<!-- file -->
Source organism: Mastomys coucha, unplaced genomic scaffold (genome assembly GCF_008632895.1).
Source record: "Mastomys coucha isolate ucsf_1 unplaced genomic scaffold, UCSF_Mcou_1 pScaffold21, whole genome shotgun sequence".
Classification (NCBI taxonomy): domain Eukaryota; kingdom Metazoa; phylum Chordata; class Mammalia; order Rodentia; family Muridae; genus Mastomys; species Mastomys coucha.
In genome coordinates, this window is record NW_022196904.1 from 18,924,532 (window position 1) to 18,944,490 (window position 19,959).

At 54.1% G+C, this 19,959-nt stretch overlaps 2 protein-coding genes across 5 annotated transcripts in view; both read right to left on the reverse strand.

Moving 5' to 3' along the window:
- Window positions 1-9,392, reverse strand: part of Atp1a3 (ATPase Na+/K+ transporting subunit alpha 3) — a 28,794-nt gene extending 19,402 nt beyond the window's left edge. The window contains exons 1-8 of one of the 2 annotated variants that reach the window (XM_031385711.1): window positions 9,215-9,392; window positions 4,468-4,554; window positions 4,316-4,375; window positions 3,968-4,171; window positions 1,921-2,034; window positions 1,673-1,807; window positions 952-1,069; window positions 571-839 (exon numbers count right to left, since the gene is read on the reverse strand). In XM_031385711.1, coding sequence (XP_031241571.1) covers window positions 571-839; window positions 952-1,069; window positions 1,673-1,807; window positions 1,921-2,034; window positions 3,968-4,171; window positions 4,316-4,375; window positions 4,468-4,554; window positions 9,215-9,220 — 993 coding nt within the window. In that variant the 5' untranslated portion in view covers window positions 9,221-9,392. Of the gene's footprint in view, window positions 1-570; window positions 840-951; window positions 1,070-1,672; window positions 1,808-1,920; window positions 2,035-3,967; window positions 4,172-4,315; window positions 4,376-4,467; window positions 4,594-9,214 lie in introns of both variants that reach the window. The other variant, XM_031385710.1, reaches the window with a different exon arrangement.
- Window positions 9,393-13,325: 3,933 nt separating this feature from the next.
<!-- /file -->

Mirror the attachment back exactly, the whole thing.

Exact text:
Source organism: Mastomys coucha, unplaced genomic scaffold (genome assembly GCF_008632895.1).
Source record: "Mastomys coucha isolate ucsf_1 unplaced genomic scaffold, UCSF_Mcou_1 pScaffold21, whole genome shotgun sequence".
Classification (NCBI taxonomy): domain Eukaryota; kingdom Metazoa; phylum Chordata; class Mammalia; order Rodentia; family Muridae; genus Mastomys; species Mastomys coucha.
In genome coordinates, this window is record NW_022196904.1 from 18,924,532 (window position 1) to 18,944,490 (window position 19,959).

At 54.1% G+C, this 19,959-nt stretch overlaps 2 protein-coding genes across 5 annotated transcripts in view; both read right to left on the reverse strand.

Moving 5' to 3' along the window:
- Window positions 1-9,392, reverse strand: part of Atp1a3 (ATPase Na+/K+ transporting subunit alpha 3) — a 28,794-nt gene extending 19,402 nt beyond the window's left edge. The window contains exons 1-8 of one of the 2 annotated variants that reach the window (XM_031385711.1): window positions 9,215-9,392; window positions 4,468-4,554; window positions 4,316-4,375; window positions 3,968-4,171; window positions 1,921-2,034; window positions 1,673-1,807; window positions 952-1,069; window positions 571-839 (exon numbers count right to left, since the gene is read on the reverse strand). In XM_031385711.1, coding sequence (XP_031241571.1) covers window positions 571-839; window positions 952-1,069; window positions 1,673-1,807; window positions 1,921-2,034; window positions 3,968-4,171; window positions 4,316-4,375; window positions 4,468-4,554; window positions 9,215-9,220 — 993 coding nt within the window. In that variant the 5' untranslated portion in view covers window positions 9,221-9,392. Of the gene's footprint in view, window positions 1-570; window positions 840-951; window positions 1,070-1,672; window positions 1,808-1,920; window positions 2,035-3,967; window positions 4,172-4,315; window positions 4,376-4,467; window positions 4,594-9,214 lie in introns of both variants that reach the window. The other variant, XM_031385710.1, reaches the window with a different exon arrangement.
- Window positions 9,393-13,325: 3,933 nt separating this feature from the next.